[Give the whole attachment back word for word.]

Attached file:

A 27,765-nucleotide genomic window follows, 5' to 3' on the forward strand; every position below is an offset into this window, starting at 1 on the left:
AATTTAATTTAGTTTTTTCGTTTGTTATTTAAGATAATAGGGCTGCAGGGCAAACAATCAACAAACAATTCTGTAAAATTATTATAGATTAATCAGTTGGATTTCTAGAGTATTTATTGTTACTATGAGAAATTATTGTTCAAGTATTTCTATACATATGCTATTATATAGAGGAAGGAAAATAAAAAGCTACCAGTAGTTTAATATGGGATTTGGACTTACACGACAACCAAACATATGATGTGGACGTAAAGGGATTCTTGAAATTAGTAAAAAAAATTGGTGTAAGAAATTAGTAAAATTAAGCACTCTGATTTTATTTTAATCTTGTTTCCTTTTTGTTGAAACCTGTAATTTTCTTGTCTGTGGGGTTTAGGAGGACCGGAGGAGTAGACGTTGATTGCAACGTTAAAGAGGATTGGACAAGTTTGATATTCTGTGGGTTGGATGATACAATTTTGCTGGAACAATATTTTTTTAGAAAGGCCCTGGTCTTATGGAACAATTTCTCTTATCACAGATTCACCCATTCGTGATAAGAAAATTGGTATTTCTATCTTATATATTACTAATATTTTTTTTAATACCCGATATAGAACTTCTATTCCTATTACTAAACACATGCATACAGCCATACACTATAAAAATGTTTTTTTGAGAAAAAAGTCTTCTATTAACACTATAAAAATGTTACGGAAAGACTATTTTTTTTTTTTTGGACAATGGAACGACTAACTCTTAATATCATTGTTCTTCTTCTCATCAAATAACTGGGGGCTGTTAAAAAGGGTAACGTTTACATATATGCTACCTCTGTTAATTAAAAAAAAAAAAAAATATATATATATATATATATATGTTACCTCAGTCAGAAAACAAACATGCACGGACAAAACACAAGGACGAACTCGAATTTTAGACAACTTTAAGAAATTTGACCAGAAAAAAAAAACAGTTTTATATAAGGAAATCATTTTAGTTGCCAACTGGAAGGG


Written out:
A 27,765-nucleotide genomic window follows, 5' to 3' on the forward strand; every position below is an offset into this window, starting at 1 on the left:
AATTTAATTTAGTTTTTTCGTTTGTTATTTAAGATAATAGGGCTGCAGGGCAAACAATCAACAAACAATTCTGTAAAATTATTATAGATTAATCAGTTGGATTTCTAGAGTATTTATTGTTACTATGAGAAATTATTGTTCAAGTATTTCTATACATATGCTATTATATAGAGGAAGGAAAATAAAAAGCTACCAGTAGTTTAATATGGGATTTGGACTTACACGACAACCAAACATATGATGTGGACGTAAAGGGATTCTTGAAATTAGTAAAAAAAATTGGTGTAAGAAATTAGTAAAATTAAGCACTCTGATTTTATTTTAATCTTGTTTCCTTTTTGTTGAAACCTGTAATTTTCTTGTCTGTGGGGTTTAGGAGGACCGGAGGAGTAGACGTTGATTGCAACGTTAAAGAGGATTGGACAAGTTTGATATTCTGTGGGTTGGATGATACAATTTTGCTGGAACAATATTTTTTTAGAAAGGCCCTGGTCTTATGGAACAATTTCTCTTATCACAGATTCACCCATTCGTGATAAGAAAATTGGTATTTCTATCTTATATATTACTAATATTTTTTTTAATACCCGATATAGAACTTCTATTCCTATTACTAAACACATGCATACAGCCATACACTATAAAAATGTTTTTTTGAGAAAAAAGTCTTCTATTAACACTATAAAAATGTTACGGAAAGACTATTTTTTTTTTTTTGGACAATGGAACGACTAACTCTTAATATCATTGTTCTTCTTCTCATCAAATAACTGGGGGCTGTTAAAAAGGGTAACGTTTACATATATGCTACCTCTGTTAATTAAAAAAAAAAAAAAATATATATATATATATATATATGTTACCTCAGTCAGAAAACAAACATGCACGGACAAAACACAAGGACGAACTCGAATTTTAGACAACTTTAAGAAATTTGACCAGAAAAAAAAAACAGTTTTATATAAGGAAATCATTTTAGTTGCCAACTGGAAGGG